Our endocrine research is anchored under the research theme of Hormones, Metabolism and Reproduction and takes place in the laboratories located in the Centre for Endocrinology, Diabetes, and Metabolism (CEDAM) at the University of Birmingham. Our research addresses the critical role of hormones in obesity, diabetes, cancer, infertility and many other conditions to find new diagnostic tools and treatments that will make a difference.
With around 50 researchers who together hold more than £20 million in live funding, together with Reproduction, Genes & Development researchers in this Section were the major contributors to achievement of our ranking 4th nationally in the 2008 RAE (“hospital based clinical subjects”) (75% research rated world or internationally leading), with a strong portfolio of translational research underpinned by large clinical datasets. Current initiatives are supported by major awards from MRC, the Wellcome Trust and the European Commission to study a range of topics including glucocorticoid, gonadal steroid and thyroid hormone actions and pre-receptor regulation, as well as pathogenesis of endocrine autoimmune diseases and endocrine cancers. A range of programme grant funded research is being undertaken in diabetes, obesity and metabolism; fetal and reproductive endocrinology; thyroid tumourigenesis and molecular investigations of endocrine and hormone-dependent cancer predisposition and pathology.
Our research adopts a truly translational bench-to-bedside and bedside-to-bench approach. We use state-of-the-art molecular and cell biology techniques through to ground-breaking rodent models and the highest quality cutting edge metabolic research in patients. We use unparalleled clinical research facilities which lie immediately adjacent to our basic science laboratories and the Queen Elizabeth Hospital.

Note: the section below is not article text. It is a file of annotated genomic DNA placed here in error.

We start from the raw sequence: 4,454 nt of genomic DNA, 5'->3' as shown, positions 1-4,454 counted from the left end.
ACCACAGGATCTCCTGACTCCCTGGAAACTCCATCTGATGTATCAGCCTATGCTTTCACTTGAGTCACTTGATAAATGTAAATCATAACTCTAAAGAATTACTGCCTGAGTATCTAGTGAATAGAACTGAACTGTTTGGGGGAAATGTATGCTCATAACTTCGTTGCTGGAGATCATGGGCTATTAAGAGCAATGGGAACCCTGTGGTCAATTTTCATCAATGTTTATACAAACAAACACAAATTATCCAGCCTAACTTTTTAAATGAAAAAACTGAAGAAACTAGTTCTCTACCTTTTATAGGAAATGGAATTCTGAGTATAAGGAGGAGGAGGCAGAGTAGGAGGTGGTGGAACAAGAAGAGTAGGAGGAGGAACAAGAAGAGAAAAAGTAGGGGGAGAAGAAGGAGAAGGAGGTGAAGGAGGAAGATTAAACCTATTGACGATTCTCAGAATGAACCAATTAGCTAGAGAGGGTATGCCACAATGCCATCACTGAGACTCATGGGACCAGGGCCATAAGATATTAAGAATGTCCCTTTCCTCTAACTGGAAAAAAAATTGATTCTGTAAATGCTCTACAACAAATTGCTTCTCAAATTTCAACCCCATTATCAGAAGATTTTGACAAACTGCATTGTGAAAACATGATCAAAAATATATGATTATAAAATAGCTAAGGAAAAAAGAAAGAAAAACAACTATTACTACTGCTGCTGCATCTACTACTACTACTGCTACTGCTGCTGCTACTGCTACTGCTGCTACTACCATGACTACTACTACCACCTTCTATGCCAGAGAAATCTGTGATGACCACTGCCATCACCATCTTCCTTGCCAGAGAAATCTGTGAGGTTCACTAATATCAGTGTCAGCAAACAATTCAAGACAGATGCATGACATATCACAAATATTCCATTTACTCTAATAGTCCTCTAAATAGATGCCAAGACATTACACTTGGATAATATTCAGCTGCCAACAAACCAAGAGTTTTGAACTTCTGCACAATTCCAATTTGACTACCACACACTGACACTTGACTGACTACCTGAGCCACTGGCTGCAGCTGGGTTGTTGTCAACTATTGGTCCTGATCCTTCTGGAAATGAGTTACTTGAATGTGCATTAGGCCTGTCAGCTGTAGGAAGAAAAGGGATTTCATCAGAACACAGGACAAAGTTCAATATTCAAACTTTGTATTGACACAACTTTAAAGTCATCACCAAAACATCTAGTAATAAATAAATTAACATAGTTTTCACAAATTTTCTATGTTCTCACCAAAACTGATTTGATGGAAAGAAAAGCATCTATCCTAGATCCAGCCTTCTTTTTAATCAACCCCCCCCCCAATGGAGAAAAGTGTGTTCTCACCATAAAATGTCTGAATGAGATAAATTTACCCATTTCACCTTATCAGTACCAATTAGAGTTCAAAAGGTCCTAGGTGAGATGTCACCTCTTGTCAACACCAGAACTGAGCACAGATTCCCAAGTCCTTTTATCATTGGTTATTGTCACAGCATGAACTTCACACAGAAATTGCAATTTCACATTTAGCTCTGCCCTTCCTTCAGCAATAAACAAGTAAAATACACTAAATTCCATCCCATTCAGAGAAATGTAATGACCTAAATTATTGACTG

Our strengths lie in understanding the causes of rare diseases such as congenital adrenal hyperplasia, adrenal insufficiency and premature puberty that exemplify mechanisms that are of importance in common diseases such as obesity, diabetes, and polycystic ovary syndrome, the leading cause of female infertility.
We lead on developing new biomarker and treatment tools for rare cancers including adrenal and thyroid cancer, which helps us to also achieve progress for common cancer, e.g. breast and prostate. We are at the forefront of hormone research, unravelling the actions of glucocortiocids and sex steroids and their role in human disease.
Our world-leading researchers work with collaborative networks of clinicians and scientists across the globe to understand the mechanisms that underlie endocrine disease and to identify new targets for treatment strategies that will have significant benefits to patients. Hormones are the master communicators interacting with all cells in the body; deciphering their language provides us with powerful tools for combating disease.